#085: INTERVIEW: HOW TO BUILD A PORTFOLIO FOR STEADY TRADING INCOME
Today I am bringing you a very interesting interview with one of my brokers (who throughout the many years of being my personal broker has become my very good friend, too), Martin Lembák, who has a great deal of experience with portfolios and, thanks to this, has important observations and findings that can be very useful for all traders.
Martin, you have been for many years a part of a team of a brokerage company called Striker.com which focuses mainly on ATS (Automated Trading Strategies) trading. You are regularly analyzing trading systems and their performance but you are also preparing portfolios created from those systems for clients. Therefore, you have a lot of experience with portfolios. Right from the beginning, I would be curious to know - what is the best way to diversify in order to gain stable income? What are the basic rules?
Well, certainly not only ATS (also self-directed online trading on many platforms). But yes, systems are what Striker does from 1997 since the beginning of the expansion of ATS. Today, Striker also runs white labeling of systems from different developers from the whole world, traded in firms by other brokerage houses in the US and in other parts of the world. There is also a large number of clients who have their own systems and who are letting them be executed in a top-quality environment, literally only a few meters from Chicago's Exchange servers where Striker has its offices.
Yes, diversification is very important and the key requirement is that a portfolio consists of systems that historically don't correlate.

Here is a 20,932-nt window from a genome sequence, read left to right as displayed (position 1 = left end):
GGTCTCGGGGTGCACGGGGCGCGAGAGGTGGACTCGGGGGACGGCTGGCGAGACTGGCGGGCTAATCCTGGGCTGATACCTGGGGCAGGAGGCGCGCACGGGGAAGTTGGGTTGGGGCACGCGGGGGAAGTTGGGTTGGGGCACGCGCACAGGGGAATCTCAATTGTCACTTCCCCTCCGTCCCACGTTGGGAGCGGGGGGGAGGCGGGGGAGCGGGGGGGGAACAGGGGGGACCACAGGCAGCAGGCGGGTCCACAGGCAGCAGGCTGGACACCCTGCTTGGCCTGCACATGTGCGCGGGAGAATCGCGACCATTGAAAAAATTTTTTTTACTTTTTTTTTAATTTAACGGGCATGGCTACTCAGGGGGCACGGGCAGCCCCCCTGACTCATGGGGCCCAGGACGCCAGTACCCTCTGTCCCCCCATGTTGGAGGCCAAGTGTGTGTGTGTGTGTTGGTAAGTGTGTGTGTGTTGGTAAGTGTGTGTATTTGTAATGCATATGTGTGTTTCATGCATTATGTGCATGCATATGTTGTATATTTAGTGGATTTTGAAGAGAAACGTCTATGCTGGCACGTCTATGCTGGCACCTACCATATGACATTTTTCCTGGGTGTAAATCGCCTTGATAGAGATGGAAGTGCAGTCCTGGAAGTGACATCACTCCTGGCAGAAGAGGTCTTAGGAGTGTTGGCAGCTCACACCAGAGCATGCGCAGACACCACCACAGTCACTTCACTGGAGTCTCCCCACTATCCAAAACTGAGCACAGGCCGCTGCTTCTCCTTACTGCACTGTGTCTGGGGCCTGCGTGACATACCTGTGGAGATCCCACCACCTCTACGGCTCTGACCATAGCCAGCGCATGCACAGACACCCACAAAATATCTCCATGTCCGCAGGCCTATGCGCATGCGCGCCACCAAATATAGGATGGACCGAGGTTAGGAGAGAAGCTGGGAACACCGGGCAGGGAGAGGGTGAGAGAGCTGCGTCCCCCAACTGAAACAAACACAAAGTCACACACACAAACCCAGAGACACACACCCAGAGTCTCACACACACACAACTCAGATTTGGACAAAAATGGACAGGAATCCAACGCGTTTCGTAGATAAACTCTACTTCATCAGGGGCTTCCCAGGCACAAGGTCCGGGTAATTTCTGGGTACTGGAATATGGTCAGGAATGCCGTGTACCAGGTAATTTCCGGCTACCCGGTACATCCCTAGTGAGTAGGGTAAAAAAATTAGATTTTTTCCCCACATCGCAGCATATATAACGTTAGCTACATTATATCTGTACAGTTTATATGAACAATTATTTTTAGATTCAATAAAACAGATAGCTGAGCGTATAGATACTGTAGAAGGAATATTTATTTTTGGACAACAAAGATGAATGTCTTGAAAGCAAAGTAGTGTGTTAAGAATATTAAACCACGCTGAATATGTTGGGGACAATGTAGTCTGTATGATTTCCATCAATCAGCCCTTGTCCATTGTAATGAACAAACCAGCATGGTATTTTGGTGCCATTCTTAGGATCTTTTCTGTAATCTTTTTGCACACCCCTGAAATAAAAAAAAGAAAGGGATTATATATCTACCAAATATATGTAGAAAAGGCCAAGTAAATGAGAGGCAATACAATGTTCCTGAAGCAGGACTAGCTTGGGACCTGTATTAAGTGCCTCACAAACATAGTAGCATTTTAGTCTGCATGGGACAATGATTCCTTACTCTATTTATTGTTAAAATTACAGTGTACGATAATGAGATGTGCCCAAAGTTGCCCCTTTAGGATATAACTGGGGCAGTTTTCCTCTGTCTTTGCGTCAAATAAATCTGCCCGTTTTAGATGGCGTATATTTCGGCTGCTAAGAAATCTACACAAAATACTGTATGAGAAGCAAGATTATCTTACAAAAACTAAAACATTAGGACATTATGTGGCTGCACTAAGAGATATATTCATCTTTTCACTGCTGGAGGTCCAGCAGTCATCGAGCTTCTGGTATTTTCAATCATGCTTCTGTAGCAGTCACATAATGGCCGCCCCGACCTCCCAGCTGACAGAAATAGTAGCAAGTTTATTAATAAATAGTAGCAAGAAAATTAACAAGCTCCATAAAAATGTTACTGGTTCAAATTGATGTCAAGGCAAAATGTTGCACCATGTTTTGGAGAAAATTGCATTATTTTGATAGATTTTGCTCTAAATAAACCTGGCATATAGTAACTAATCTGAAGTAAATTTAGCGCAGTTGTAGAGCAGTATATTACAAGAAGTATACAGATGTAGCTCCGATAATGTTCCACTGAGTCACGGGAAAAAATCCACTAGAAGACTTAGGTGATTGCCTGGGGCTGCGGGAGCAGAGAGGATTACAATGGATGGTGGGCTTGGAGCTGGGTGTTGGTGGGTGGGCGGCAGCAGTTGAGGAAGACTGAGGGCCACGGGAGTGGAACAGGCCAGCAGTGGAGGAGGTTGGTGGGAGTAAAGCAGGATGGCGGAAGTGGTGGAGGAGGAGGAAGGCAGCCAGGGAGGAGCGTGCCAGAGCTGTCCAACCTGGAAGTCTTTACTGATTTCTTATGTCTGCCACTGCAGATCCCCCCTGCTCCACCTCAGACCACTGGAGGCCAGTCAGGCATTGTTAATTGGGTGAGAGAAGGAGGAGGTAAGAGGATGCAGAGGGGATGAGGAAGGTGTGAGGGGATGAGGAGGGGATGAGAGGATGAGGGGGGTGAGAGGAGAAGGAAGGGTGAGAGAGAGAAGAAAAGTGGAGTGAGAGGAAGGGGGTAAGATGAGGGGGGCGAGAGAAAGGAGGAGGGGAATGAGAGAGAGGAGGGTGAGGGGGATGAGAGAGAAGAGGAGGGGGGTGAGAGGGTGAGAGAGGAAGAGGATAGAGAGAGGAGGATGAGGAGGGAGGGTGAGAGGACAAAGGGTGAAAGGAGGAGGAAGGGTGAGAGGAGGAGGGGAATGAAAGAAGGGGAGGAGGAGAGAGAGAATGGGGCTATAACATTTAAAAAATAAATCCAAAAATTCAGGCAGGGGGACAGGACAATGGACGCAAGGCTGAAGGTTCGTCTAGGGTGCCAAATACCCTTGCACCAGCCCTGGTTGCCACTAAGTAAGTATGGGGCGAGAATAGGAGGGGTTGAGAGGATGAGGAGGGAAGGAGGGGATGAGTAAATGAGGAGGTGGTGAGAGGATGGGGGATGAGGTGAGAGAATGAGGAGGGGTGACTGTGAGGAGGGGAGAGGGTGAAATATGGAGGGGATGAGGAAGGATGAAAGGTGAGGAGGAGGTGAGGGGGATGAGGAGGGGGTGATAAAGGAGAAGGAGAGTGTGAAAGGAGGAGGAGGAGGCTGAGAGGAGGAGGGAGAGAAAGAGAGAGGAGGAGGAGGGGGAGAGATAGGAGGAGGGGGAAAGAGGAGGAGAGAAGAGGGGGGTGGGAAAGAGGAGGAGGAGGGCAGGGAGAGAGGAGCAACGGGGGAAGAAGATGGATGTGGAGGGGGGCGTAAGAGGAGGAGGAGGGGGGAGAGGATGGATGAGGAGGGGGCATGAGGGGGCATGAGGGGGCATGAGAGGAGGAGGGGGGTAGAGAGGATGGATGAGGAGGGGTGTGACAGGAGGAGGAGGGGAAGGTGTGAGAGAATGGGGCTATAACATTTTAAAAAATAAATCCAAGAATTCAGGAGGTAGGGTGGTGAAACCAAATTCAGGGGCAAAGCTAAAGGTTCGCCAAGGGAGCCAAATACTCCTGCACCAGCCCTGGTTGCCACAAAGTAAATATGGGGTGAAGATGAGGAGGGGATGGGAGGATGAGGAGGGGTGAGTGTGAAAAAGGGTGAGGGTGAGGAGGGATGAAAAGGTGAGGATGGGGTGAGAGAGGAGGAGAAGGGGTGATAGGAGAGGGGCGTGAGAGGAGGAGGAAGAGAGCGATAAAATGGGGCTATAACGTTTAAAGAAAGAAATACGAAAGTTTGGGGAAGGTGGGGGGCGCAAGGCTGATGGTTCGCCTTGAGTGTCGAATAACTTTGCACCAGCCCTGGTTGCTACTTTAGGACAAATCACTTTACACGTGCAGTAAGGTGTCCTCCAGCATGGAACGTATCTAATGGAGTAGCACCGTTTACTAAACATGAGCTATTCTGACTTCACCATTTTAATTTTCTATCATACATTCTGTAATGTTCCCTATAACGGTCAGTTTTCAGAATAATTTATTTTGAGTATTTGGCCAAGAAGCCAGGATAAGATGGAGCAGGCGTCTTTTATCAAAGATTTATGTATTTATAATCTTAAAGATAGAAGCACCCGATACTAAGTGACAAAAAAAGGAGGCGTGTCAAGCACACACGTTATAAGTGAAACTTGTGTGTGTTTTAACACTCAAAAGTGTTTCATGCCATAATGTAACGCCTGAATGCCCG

Therefore, it is good to have strategies across many different markets, timeframes, and with different logic-defining entries and exits.
Of course, I am talking about a good-quality ATS that functions not only on historical tests but also in out-of-sample ones and in real trading.
It is also important to remember that the correlation between gains can change and it is always good to define different phases of the market and examine if there are any periods when performance among different systems can be similar. And then get ready for such phases (even a well-diversified portfolio will experience drawdowns in the future).
As you know, I personally focus on breakout strategies. From your experience, how many of them should a trader develop in order to create a ‘perfect' portfolio?
In my opinion, it is mainly important to combine markets from different sectors such as indices and then, for example, commodities such as coffee, sugar, cocoa.
Then, for example, also grains, but here we need to be careful with daily limits on these futures contracts to not stay locked in the market in the wrong direction without the possibility to exit.
We can also consider metals such as gold, silver, copper; although at present such markets can be impacted by macroeconomic factors more than ever before. The movement is also similar to that of indices.
In regards to bond contracts, there is also a large correlation with indices, even though inverse in most of the times.
From my practice, I am pretty skeptical towards intraday trading of forex (FX) based on technical analysis or algorithmic trading. Forex is a largely fundamental market where there are strongly-represented large banks and funds.